Well, except there’s no morning sun – it’s a day that could do with wringing out if anything, commuters are scurrying towards Brighton station, with cold hunched shoulders as they hurry past, but yes – why did I behave that way, saying things I didn’t mean to say? I swallow hard. I know Dan doesn’t realise it, but oddly, last night DID happen because of how much I love him and in some ways, maybe this is a good thing: we don’t normally hold things back from one another, he and I are usually very good at saying how we feel. Now at least we both know we have a problem, and we’ll be able to do something about it.

I exhale worriedly. The trouble is… the trouble is how do I tell my husband that I have realised I’m scared of doing something everyone else seems to find second nature? That yes – I wish someone WOULD tell me how to feel, because I am genuinely, honestly confused.

I did not see this coming. I really didn’t. You think when you’re younger that you will grow up, fall in love, get married and have children – simple as that. It’s what pretty much everyone does, it’s certainly what I thought I’d do, and yet last night I accused my husband – one of the kindest, most honourable people I have ever met – of trying to trick me into getting pregnant.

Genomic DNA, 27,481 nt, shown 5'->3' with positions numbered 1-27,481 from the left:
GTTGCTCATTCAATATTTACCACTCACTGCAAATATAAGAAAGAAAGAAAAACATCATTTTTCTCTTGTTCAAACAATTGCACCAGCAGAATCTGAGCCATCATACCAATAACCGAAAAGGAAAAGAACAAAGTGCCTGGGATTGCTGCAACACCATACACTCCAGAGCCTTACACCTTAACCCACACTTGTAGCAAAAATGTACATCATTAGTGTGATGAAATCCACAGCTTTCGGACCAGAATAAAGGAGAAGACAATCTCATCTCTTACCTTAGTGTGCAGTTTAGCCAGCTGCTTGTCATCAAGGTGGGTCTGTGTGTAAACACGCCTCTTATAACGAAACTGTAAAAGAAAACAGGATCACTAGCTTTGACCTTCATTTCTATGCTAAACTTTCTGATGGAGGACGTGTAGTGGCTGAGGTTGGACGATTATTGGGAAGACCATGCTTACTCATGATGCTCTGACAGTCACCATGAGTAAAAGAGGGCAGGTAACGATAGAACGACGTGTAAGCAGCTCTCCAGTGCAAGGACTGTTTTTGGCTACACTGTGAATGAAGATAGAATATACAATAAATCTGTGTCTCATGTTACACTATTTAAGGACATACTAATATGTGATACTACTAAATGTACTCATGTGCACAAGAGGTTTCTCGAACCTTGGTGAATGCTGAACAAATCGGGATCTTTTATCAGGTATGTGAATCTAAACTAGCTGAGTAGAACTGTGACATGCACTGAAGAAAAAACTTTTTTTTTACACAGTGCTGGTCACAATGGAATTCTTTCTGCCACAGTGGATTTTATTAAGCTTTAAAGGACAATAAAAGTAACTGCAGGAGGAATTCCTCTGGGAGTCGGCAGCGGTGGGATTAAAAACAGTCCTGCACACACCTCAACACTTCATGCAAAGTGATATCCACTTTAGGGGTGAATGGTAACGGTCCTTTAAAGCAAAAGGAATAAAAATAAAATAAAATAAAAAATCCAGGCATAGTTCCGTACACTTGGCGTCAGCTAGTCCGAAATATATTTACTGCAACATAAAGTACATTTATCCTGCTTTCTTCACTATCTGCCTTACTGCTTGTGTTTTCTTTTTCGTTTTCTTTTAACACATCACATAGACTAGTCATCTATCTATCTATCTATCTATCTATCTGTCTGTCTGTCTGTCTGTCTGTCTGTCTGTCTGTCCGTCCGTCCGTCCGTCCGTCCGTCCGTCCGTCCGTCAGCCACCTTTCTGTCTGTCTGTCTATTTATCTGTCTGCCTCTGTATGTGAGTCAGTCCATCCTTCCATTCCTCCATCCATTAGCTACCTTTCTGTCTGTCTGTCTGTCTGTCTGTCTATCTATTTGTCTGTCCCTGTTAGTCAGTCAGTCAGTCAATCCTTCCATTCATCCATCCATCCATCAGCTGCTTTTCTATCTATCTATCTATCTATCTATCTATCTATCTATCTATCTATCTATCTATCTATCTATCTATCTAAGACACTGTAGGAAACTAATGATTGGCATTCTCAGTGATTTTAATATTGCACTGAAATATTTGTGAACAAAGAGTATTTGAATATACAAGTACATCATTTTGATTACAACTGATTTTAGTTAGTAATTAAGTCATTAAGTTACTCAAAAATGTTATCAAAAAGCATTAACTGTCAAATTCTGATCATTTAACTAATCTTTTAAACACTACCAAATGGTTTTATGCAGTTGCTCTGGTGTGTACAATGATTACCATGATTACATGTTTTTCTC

And the worst thing is, it wasn’t the alleged duplicity I was particularly worried about, it was simply the very real prospect of being pregnant that freaked me out. I wasn’t happy but nervous, or excited and scared… just plain and simple, grade A, no lies terrified at the thought of actually having a baby. And I mean all of it; the no turning back, the pregnant bit, giving birth, being responsible for a small person for ever – end of life as I otherwise know it. Yet up until now, it is something which I have always assumed I would do and – more importantly – would want.

HOW can I not ever have properly thought about this – just assumed it would work somehow? Dan by comparison was so excited; busily talking about new adventures, next stages… What if – and seemingly overnight – my husband and I have become completely incompatible?

My eyes widen with fear at the thought of actually being without Dan – and panicking, I fumble for my phone. I’m just going to ring him now, ring him and say I’m sorry unreservedly. Because whatever my own feelings about this, I shouldn’t have accused him of doing something so underhand, no wonder he—

But before I can dial, an angry honk behind me tells me that the lights have finally changed and everyone wants to GO! I pull away, dropping my bag back down on the seat as a caffeinated DJ crashes in over the remainder of the song and begins to blather on about roadworks in a city centre I am nowhere near.

And just like that, I miss my window without even realising it.

I will look back on this moment. I will remember nearly calling my husband and saying sorry and I will wish with all my heart that I had taken my chance while I had it.

It would have changed everything.

It might even have saved a life.